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Friday, 15 October 2010
Andreas Harto (pic by Claudio Scaccini) ()
Andreas Harto (pic by Claudio Scaccini) ()

Denmark’s Andreas Hartø will carry a two-shot lead into the final day of the Roma Golf Open presented by REZZA, where he is bidding to write his name into the record books as the fastest player to win two Challenge Tour events.

Hartø – whose club miscalculation at the third hole was the only error in an otherwise immaculate display at Olgiata GC, in Rome – moved to 17 under par with a round of 65, which was matched by Frenchman Adrien Bernadet, who heads the chasing pack on 15 under.

Last month, the 22 year old from Copenhagen cut short his scholarship at Augusta State University – the same college where England’s Oliver Wilson honed his game – in order to pursue his dream of becoming a professional golfer, having won the ECCO Tour Championship as an amateur on his Challenge Tour debut. 

The decision looks an inspired one, as Hartø is on course to take his tally of titles to two on only his third Challenge Tour appearance.

He said: “I miscalculated my second shot to the third hole by 22 metres, and ended up hitting my nine iron into the bunker. So that was pretty stupid, but other than that I hardly made any mistakes at all. I made some good putts, but none from really long range. So it was another solid day, and hopefully I can see it through tomorrow.

“It might sound slightly stupid having already won once, but I still have so much to learn about myself and the game. So I’m just going to try to have fun, and see where it takes me. You really can’t afford to get too defensive on this course, because there are so many birdies out there. I think I’ve had 20 birdies and an eagle over the three days, so I’ve got to keep attacking because someone could easily shoot a 62 or 63 on the last day, and come right through the field to win.

“But I can’t worry about what other people might do – I’ll just focus on my own game. I’m fairly calm under pressure normally, though I’m sure there will be a few nerves tomorrow. Playing in the final group isn’t something that really worries me – it’s what we play the game for, after all. I’ll try to play with a smile on my face, and hopefully the crowd will enjoy it too. In many ways I can relax, because whether I win or not isn’t really going to affect my chances of getting onto The European Tour. Obviously I’ll be going all out for the win and getting my first big paycheque, but if it doesn’t happen then hopefully there will be other opportunities ahead of me.”

Bernadet, currently 52nd in the Rankings, will be looking to climb into the top 20 by securing his maiden Challenge Tour title.     

The Parisian reached the turn in 34 courtesy of a birdie at the seventh hole, but his round exploded into life after the turn with gains at the tenth, 16th and 17th holes, capped off by an eagle three for the second day running at the 15th.

The 25 year old, who needed just 14 putts after the turn, said: “The putter just got hot on the back nine – that was the only real difference. I didn’t hole any really long ones, but nearly everything from inside four metres seemed to drop. Hopefully my run on the green continues tomorrow, because I’m going to have to play well to win.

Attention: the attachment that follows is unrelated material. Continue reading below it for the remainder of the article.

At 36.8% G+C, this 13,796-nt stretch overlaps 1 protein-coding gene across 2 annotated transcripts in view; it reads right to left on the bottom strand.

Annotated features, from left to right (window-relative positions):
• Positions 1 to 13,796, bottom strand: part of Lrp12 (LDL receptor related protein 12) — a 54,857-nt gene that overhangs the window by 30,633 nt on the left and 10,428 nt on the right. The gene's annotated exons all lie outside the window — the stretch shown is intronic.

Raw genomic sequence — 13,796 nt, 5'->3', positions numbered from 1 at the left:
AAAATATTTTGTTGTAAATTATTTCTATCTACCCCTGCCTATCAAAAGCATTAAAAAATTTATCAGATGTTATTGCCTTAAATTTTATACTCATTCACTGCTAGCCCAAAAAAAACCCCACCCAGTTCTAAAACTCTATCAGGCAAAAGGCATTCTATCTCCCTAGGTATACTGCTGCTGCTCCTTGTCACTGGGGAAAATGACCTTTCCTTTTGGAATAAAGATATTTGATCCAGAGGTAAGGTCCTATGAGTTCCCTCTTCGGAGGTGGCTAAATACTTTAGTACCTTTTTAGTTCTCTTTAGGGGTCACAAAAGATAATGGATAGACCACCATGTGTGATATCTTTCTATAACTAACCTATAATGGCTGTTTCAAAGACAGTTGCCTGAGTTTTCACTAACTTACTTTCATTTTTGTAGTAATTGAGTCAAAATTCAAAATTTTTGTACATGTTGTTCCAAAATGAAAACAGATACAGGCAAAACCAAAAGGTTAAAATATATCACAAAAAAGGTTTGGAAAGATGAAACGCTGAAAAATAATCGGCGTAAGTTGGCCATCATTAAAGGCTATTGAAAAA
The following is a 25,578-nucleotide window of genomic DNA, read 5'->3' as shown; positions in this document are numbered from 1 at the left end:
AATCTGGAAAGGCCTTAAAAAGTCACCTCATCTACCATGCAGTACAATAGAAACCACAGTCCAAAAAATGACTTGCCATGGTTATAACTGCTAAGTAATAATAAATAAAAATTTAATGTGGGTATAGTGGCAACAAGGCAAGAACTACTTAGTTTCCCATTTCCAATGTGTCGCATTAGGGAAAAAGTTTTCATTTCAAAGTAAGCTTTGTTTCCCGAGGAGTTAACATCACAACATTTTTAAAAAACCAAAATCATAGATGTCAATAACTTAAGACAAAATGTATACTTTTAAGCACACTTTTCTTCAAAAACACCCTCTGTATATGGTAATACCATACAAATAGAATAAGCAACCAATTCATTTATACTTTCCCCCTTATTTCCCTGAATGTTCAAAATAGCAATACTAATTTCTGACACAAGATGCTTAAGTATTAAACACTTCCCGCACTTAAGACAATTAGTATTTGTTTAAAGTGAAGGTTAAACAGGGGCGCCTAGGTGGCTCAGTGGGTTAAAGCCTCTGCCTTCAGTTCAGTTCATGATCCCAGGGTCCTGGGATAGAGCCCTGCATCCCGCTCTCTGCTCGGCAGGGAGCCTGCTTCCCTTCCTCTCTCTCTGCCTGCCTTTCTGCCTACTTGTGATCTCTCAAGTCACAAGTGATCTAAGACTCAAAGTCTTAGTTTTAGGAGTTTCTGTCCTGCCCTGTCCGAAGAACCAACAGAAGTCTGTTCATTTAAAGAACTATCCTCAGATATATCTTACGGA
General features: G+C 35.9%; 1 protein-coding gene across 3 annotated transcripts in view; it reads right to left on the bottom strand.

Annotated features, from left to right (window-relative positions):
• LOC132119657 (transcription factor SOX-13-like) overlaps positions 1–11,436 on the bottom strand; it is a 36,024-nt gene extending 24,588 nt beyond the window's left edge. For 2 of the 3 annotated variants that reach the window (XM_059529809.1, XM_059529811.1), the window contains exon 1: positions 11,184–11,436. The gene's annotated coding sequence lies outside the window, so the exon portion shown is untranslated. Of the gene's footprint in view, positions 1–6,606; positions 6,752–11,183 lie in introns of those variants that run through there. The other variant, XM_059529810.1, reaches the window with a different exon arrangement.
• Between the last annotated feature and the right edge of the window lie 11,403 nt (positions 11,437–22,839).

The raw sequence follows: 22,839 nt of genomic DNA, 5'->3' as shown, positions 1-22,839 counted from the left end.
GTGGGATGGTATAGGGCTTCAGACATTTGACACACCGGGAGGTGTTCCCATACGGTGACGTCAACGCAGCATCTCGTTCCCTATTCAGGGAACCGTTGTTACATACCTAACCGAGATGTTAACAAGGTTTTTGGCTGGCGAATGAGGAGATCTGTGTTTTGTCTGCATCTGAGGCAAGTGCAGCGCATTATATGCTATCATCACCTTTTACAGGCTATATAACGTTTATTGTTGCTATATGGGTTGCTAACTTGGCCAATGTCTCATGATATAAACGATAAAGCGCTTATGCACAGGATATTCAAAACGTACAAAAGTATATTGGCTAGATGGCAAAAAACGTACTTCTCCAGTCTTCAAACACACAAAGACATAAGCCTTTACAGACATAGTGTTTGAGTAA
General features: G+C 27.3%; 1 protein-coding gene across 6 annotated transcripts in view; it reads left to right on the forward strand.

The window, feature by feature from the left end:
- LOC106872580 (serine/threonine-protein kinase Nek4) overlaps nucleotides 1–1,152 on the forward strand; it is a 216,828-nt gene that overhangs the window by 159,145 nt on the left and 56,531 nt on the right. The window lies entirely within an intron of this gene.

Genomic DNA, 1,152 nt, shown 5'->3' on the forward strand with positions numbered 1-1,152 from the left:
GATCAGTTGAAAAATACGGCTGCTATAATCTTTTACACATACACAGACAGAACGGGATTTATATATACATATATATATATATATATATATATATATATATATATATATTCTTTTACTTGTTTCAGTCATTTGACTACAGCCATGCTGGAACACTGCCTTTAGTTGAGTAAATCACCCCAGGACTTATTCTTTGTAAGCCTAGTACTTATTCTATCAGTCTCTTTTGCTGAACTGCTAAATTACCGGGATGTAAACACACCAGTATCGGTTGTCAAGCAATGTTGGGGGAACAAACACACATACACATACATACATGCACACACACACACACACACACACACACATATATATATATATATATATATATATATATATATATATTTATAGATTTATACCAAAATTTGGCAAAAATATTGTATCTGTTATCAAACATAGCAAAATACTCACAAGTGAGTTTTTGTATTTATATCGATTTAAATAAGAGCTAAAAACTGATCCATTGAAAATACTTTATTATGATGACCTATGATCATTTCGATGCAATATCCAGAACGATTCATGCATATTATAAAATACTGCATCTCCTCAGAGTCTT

“I’ve never been out in the last group on the final day before, so it’ll be a new experience for me. But I’m looking forward to it. Hopefully I can make a few birdies early on to put some pressure on Andreas, and also calm some of my own nerves. I’m sure I will have some nerves inside, but hopefully I can use them in a good way.”

The duo will be joined in the final round by Sweden’s Joel Sjohölm, whose run of fine form continued with a five-birdie round of 67.

The highlight of Sjohölm’s came at the ninth hole, where he secured his first eagle of the tournament, but the Swede’s erratic driving gave him cause for concern.

He said: “Golf’s a funny game – whereas yesterday I was disappointed after a 65, today I’m delighted with a 67, because it’s probably the lowest I could have shot. It took me about two hours to wake up, but even after the eagle at the ninth, my driving was still all over the place. I just couldn’t hit it straight – I think I found about two fairways all day.

“It was going right, then when I started aiming left it started going even further left! So I couldn’t work out what was going on. I just hope I can figure something out on the range now, because I can’t rely on my putter getting me out of trouble again, like it did today.”

The best round of the day was provided by England’s Andrew Marshall, who notched three birdies before the turn and added another five after the turn to sign for a 63, the joint lowest of his career.

That moved Marshall from 24th place up to a share of fourth on 12 under par alongside his compatriot Tommy Fleetwood and Switzerland’s Julien Clément.

He said: “I wasn’t great off the tee today, but it was a hell of a display on the greens. I only had 26 putts, which was pretty good going. I got some nice reads from my playing partners’ putts on a couple of holes, but the rest was my own work! It’s nice to show I’ve still got it in me, but I won’t be getting carried away just yet. Though I might if I can shoot another 63 tomorrow!”

Despite closing with a birdie, joint overnight leader Matt Haines of England endured a day to forget, as two bogeys and a double in a one over par round of 72 saw him slip back to a tie for 11th place. 

 

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Tournament Leaderboard

PosPlayer NameNatHolePar
1HARTØ, AndreasDEN18-19
2SJÖHOLM, JoelSWE18-19
T3HAINES, MattENG18-14
T3JEPPESEN, StevenSWE18-14
T3MARSHALL, AndrewENG18-14
T6DEL MORAL, CarlosESP18-13
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